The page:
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Weinberg 5.9.34

  1. Jul 28, 2015 #1
    Weinberg 5.9.34

    "[...] Using this together with Eq. 5.9.23 gives the general antisymmetric tensor field for massless particles of helicity ##\pm 1## in the form ##f_{\mu\nu} = \partial_{ [ \mu } a_{ \nu ] }##. Note that this is a tensor even though ##a_{\mu}## is not a 4-vector."​

    Not a four vector? So the vector potential in the development that follows is not a vector, not Lorentz invariant, and most significantly, not generally covariant in this universe.

    If ##a## is not a vector in the construction of a Lagrangian, either the action is not a scalar or the charge-current density is not a tensor, or both.

    If we brush this under the carpet, a Lagrangian constructed to conserve charge is either not the Lagrangian of a conserved quantity (##dj \neq 0##) or the Lagrangian density is frame dependent, or both.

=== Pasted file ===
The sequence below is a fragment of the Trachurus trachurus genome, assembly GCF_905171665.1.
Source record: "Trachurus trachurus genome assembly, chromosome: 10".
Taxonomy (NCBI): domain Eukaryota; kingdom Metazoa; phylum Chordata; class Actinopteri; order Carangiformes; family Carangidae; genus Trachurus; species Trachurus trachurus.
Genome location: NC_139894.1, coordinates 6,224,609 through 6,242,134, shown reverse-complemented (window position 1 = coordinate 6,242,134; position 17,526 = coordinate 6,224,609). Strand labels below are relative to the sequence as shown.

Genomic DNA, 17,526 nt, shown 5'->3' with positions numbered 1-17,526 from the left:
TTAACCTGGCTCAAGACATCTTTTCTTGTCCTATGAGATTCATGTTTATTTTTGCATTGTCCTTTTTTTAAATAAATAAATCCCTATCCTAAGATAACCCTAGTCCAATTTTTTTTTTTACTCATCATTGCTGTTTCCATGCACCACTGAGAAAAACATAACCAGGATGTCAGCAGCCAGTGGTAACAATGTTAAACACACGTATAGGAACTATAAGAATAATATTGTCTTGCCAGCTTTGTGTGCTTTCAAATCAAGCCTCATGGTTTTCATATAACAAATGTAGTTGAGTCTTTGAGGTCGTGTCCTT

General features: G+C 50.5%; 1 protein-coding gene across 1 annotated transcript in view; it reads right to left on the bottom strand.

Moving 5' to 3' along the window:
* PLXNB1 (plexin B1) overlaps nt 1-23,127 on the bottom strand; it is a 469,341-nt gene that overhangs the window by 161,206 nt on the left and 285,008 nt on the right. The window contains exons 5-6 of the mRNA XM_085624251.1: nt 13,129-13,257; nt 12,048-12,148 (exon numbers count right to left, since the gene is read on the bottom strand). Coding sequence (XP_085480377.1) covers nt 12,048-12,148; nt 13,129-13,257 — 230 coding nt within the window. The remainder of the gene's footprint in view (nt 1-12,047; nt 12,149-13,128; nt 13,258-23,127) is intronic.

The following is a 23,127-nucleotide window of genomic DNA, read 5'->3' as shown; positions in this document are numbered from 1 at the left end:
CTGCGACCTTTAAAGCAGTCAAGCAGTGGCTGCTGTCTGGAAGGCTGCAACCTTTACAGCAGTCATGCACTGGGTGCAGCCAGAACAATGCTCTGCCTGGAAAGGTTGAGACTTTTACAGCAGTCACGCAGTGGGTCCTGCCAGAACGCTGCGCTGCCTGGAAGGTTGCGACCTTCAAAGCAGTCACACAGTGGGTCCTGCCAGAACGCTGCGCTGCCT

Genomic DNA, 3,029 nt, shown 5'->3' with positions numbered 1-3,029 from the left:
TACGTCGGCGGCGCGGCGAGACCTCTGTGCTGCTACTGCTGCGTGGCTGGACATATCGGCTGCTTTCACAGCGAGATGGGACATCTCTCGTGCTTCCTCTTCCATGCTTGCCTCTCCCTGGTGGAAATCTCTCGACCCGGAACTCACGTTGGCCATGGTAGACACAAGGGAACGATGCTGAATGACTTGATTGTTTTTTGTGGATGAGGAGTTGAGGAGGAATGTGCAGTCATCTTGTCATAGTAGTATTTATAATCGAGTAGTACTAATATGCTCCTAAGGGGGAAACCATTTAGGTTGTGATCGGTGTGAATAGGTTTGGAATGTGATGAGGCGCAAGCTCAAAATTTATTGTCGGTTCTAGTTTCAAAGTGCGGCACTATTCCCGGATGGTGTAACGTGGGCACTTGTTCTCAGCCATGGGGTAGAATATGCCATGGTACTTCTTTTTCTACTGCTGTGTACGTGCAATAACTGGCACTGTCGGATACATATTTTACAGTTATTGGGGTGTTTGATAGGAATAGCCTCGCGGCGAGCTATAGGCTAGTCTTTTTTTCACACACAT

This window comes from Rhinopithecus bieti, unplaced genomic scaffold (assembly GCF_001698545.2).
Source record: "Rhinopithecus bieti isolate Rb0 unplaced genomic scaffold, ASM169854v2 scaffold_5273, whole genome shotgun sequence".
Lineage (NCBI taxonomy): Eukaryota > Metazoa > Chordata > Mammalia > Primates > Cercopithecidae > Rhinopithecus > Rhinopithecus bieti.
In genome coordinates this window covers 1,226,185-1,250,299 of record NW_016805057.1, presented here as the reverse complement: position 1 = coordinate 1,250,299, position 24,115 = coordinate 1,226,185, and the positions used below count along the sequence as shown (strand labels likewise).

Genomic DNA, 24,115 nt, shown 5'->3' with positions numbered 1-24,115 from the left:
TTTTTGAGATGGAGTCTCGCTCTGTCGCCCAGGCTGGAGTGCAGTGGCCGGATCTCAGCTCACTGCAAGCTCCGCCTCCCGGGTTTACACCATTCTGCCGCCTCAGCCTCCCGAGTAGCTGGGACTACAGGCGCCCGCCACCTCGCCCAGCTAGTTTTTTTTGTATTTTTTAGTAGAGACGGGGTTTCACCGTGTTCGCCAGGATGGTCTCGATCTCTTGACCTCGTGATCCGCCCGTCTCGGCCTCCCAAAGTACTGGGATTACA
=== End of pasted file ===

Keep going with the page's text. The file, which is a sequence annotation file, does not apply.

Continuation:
Is this later resolved?
    Last edited: Jul 28, 2015
  2. jcsd
  3. Jul 28, 2015 #2


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    You should read the commentary below (5.9.31). The reason that ##a^\mu## here is not a 4-vector is that Weinberg has already reduced it to the physical transverse degrees of freedom. An arbitrary Lorentz transformation will introduce longitudinal and timelike components that were not included in the definition of ##a^\mu##. The solution is to not make the transverse restriction by hand but to use gauge invariance to do it. Then the unfixed ##a^\mu## is a 4-vector, but the gauge-fixing can be used to reduce the physical states to the transverse degrees of freedom.
  4. Jul 29, 2015 #3


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    The point is that ##a^{\mu}## is a gauge field, which transforms according to a vector field modulo gauge transformations, i.e., you can always do the Lorentz transformation, introducing unphysical degrees of freedom and then gauge them away. Compared to the standard treatment, where you only do the Lorentz transformation, with an additional gauge transformation, you get the correct symmetric and gauge invariant energy-momentum-stress and center-momentum-angular-momentum tensors right away, without redefining it afterwards via an extra gauge transformation. At the end, both are the same, and a unique derivation of the energy-momentum-stress tensor is finally given by varying the metric, as we know from General Relativity.
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